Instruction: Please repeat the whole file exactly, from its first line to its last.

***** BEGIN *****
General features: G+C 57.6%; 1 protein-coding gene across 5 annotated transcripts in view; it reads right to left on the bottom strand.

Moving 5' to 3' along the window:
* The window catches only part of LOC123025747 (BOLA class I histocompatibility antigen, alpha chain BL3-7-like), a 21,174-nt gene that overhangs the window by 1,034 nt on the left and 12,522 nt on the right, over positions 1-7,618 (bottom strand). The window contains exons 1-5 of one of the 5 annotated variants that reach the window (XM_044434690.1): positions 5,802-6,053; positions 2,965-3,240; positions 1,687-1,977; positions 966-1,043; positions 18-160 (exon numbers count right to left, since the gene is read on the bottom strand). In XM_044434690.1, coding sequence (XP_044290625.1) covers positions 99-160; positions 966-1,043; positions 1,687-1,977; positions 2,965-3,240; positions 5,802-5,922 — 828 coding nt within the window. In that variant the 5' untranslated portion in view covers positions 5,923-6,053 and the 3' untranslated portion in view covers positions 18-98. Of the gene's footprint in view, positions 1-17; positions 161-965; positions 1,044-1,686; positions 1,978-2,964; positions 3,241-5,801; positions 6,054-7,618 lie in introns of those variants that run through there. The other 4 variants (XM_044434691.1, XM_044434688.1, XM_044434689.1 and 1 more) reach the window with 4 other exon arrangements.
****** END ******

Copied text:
General features: G+C 57.6%; 1 protein-coding gene across 5 annotated transcripts in view; it reads right to left on the bottom strand.

Moving 5' to 3' along the window:
* The window catches only part of LOC123025747 (BOLA class I histocompatibility antigen, alpha chain BL3-7-like), a 21,174-nt gene that overhangs the window by 1,034 nt on the left and 12,522 nt on the right, over positions 1-7,618 (bottom strand). The window contains exons 1-5 of one of the 5 annotated variants that reach the window (XM_044434690.1): positions 5,802-6,053; positions 2,965-3,240; positions 1,687-1,977; positions 966-1,043; positions 18-160 (exon numbers count right to left, since the gene is read on the bottom strand). In XM_044434690.1, coding sequence (XP_044290625.1) covers positions 99-160; positions 966-1,043; positions 1,687-1,977; positions 2,965-3,240; positions 5,802-5,922 — 828 coding nt within the window. In that variant the 5' untranslated portion in view covers positions 5,923-6,053 and the 3' untranslated portion in view covers positions 18-98. Of the gene's footprint in view, positions 1-17; positions 161-965; positions 1,044-1,686; positions 1,978-2,964; positions 3,241-5,801; positions 6,054-7,618 lie in introns of those variants that run through there. The other 4 variants (XM_044434691.1, XM_044434688.1, XM_044434689.1 and 1 more) reach the window with 4 other exon arrangements.